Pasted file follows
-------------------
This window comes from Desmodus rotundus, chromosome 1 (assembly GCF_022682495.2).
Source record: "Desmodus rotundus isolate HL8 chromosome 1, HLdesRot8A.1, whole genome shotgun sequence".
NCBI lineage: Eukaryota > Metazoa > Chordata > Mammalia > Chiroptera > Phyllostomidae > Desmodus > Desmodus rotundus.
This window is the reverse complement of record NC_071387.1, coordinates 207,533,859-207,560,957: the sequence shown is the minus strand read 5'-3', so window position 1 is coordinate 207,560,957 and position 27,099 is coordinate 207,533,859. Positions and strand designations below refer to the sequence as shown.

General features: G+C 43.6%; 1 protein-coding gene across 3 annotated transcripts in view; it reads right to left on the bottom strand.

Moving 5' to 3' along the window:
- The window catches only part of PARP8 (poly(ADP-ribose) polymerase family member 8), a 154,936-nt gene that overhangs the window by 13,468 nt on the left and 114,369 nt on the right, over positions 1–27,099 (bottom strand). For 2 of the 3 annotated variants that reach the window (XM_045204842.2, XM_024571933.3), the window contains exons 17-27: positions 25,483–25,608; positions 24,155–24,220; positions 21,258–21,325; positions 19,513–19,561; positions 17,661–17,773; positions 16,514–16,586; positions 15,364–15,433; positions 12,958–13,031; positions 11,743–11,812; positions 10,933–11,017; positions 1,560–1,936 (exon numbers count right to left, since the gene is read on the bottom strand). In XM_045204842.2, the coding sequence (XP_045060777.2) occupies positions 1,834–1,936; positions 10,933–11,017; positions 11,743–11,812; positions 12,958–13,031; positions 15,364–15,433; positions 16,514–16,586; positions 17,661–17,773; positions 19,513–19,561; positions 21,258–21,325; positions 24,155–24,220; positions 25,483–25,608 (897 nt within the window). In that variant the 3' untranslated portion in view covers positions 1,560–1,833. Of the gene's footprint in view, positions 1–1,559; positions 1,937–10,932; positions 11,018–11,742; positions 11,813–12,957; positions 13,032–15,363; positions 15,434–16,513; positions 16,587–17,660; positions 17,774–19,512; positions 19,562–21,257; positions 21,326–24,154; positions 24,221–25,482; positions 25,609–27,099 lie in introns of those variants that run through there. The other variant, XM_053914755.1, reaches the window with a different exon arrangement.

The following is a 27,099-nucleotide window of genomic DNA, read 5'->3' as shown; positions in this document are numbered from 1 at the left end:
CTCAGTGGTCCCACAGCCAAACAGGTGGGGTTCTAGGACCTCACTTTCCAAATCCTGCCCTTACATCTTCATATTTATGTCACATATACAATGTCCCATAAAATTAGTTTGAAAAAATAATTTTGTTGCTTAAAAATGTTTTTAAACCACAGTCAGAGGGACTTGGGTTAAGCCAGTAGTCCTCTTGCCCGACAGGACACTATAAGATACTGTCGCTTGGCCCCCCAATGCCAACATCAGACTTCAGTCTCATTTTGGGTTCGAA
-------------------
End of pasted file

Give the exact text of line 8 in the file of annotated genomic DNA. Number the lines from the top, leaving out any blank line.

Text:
The following is a 27,099-nucleotide window of genomic DNA, read 5'->3' as shown; positions in this document are numbered from 1 at the left end: